Wales Coastal Path 2019-03-21T18:29:31+00:00

Did You See That, Wales Coastal Path?

On the Winter Solstice of 2017, I walked nearly 20km form Rhoose Train Station to Llantwit Major, alongside the Wales Coastal Path.



Birthday Walks…

Every year on my birthday, I go on a long walk.

Some years back, I decided to stop by Paris for my birthday. My birthday was on a Thursday, I think, and I treated myself to just wandering the city as I had for the past five days. My wanders took me to the Parc de Bercy outside of the Cinémathèque Française. I spent some quality lonesome time in this place devoid of anyone but flowers and insects on that exceptionally warm December afternoon. I practice handstands and cartwheels on some walls, and simply enjoyed the air and the quiet in a bustling city.

I realised then that my birthdays should be celebrated as such.


A meeting on the train…
The Obelisk, and Ian

With the wealth of walks in South Wales, taking on the six-hour trek from Barry to Llantwit Major was a choice of convenience; the Wales Coastal Path connected both areas, an infrastructure existed (badly signposted at times, and disappearing many times), and trains could take me to and back. It could be done in under six hours, and with my walk day falling on the winter solstice I had a reduced amount of daylight to play with. Besides, as much as I enjoy being exposed to the elements, I didn’t cherish the thought of being stranded no where near public transport if the weather turned bad.

So I set out, arriving at the southernmost point of Wales around 9am. I only learned this, because of a man who approached me on the train, asking for help to read a letter his dyslexia stopped him from understanding. He told me about how he was getting better after having some problems and getting the NHS to fix his very bad teeth after many years. He spoke about poverty, and how that didn’t bother him as much as long as he had something to do. I photographed him next to a stone obelisk, promising to send him a copy. I haven’t yet… I just keep putting it off for some reason. When we got off the train, my instinct was to walk off to the right and get on with it, but he recommended I turn left to see something cool. “No, mate,” he said, “Come an see this; it is cool.” And we walked a little way off to the left, and saw an obelisk made of slate, erosion taking away bits of Wales into the sea and beyond, and some dogs in a bog. He taught me that Rhoose Point was mainland’s Wales’ most southerly point, and that it was a thing of local pride.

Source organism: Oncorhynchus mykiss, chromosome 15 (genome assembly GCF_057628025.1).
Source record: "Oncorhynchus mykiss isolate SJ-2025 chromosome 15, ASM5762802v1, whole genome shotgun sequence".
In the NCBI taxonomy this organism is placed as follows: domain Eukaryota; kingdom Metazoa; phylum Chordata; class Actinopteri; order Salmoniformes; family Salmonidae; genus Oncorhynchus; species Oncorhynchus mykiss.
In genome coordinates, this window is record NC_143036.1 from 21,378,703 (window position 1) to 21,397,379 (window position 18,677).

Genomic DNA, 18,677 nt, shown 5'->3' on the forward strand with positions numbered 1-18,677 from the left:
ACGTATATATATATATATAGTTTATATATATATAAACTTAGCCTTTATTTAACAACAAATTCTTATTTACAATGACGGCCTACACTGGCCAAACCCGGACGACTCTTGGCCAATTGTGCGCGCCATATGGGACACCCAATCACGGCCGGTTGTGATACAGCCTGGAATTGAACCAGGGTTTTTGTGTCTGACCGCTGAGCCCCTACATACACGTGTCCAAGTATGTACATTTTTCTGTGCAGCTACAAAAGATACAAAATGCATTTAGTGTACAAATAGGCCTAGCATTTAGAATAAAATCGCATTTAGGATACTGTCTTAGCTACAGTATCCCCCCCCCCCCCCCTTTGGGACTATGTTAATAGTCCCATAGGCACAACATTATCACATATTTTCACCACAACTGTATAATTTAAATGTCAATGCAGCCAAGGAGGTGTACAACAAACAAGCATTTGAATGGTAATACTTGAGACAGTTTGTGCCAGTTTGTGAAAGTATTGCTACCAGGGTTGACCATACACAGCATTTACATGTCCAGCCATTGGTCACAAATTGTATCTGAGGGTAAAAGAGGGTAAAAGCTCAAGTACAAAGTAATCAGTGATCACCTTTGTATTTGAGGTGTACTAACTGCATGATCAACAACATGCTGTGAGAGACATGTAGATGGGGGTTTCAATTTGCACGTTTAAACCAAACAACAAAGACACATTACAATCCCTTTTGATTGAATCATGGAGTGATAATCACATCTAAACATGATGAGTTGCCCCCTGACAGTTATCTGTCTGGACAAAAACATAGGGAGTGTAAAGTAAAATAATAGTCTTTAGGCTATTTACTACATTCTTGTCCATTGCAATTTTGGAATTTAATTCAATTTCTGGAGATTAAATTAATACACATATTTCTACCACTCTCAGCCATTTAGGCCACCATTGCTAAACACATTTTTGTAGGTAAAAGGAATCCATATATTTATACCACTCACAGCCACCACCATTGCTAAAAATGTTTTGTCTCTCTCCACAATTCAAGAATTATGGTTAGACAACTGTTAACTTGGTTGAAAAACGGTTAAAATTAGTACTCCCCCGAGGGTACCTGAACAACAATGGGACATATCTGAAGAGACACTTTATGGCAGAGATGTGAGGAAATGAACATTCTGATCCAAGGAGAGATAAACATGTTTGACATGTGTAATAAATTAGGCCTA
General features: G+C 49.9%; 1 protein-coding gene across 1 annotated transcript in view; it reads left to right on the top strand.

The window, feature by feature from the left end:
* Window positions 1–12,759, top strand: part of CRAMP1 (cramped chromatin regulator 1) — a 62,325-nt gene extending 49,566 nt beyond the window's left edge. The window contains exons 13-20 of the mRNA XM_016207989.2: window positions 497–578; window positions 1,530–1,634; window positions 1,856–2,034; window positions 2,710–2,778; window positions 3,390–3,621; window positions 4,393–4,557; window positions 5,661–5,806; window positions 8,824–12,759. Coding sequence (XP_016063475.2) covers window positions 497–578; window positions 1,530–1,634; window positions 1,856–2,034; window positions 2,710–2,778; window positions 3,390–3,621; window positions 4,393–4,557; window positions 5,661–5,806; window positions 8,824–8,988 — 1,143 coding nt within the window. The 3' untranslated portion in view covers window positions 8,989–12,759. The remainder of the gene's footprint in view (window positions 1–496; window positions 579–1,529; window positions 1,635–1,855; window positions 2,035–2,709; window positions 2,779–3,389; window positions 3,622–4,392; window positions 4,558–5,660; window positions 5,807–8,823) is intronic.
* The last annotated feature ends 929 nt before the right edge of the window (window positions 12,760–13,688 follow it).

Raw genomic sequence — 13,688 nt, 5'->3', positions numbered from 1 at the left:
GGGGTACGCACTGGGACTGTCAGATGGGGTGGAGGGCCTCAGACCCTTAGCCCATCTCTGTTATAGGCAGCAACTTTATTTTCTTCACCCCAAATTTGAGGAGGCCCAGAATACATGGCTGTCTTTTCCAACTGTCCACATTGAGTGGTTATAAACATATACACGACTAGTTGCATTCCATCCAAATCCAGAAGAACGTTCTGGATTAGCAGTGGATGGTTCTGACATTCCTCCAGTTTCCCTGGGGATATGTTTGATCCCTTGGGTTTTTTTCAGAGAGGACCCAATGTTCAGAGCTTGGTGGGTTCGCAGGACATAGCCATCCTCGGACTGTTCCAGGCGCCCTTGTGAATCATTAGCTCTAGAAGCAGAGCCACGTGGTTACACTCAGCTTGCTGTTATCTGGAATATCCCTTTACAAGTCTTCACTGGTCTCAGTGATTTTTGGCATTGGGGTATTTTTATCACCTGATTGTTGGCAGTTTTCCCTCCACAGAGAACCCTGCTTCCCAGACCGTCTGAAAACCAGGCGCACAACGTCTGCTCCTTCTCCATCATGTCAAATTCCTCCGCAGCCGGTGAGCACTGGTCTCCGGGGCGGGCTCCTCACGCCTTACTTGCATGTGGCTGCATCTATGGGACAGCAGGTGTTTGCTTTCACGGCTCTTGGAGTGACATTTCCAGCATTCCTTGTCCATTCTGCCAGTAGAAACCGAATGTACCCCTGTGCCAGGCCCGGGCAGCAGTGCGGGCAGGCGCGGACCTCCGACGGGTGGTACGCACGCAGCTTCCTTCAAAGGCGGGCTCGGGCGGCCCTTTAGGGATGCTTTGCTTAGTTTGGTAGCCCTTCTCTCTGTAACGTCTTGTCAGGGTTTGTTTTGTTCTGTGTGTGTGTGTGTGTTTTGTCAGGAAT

Through farm fields…

Insistent, strong wind blowing in from the North Atlantic haunted me the whole way. Cold and strong, the sort of wind that cools you down while you walk up and down farm field, and the sort that you hate whenever you stay still. Your map blows away, your fingers get numb in it. The air’s warm, but for that fucking wind blowing everything off. It gave me a headache that didn’t go away for a week.

I nearly went insane on the farm fields. You think you’re walking in a straight line, but the land curves and you’re following a wide angle rather than cutting across. And you think, just over that next hedge there’ll be something else, something different, and, no, it is more fields of suede or harvested carrots. And mud. So much mud. On you walk, over one hedge, another and another and, once you think you’ll see nothing but vegetable fields and your bag’s already too heavy from stealing them, you finally find a horse field. And you stop, freaking out, for you’ve never dealt with horses and remember all the times cows have chased you. So you walk around, trying to find another route, walk off for ten minutes before realising you’re going back East, so you double back, and slowly cross the horse field and learn, for the first time, that horses are nicer than cows. And they come along, smell you, and just let you be.

I walked down a cliff onto a carpark, from which I found blessed tarmac that led me into the village of Llantwit Major. On that beach, I learned that Llantwit Major was a great centre for learning in the Middle Ages, and Vikings often ransacked the place before they settled down.

I bought a bottle of craft ketchup at the village, and sat, covered in mud, tired, sweaty, in a pub with with a book I got in a charity shop up the road. There, I waited until my train arrived, nearly falling asleep with the pint in my hand.


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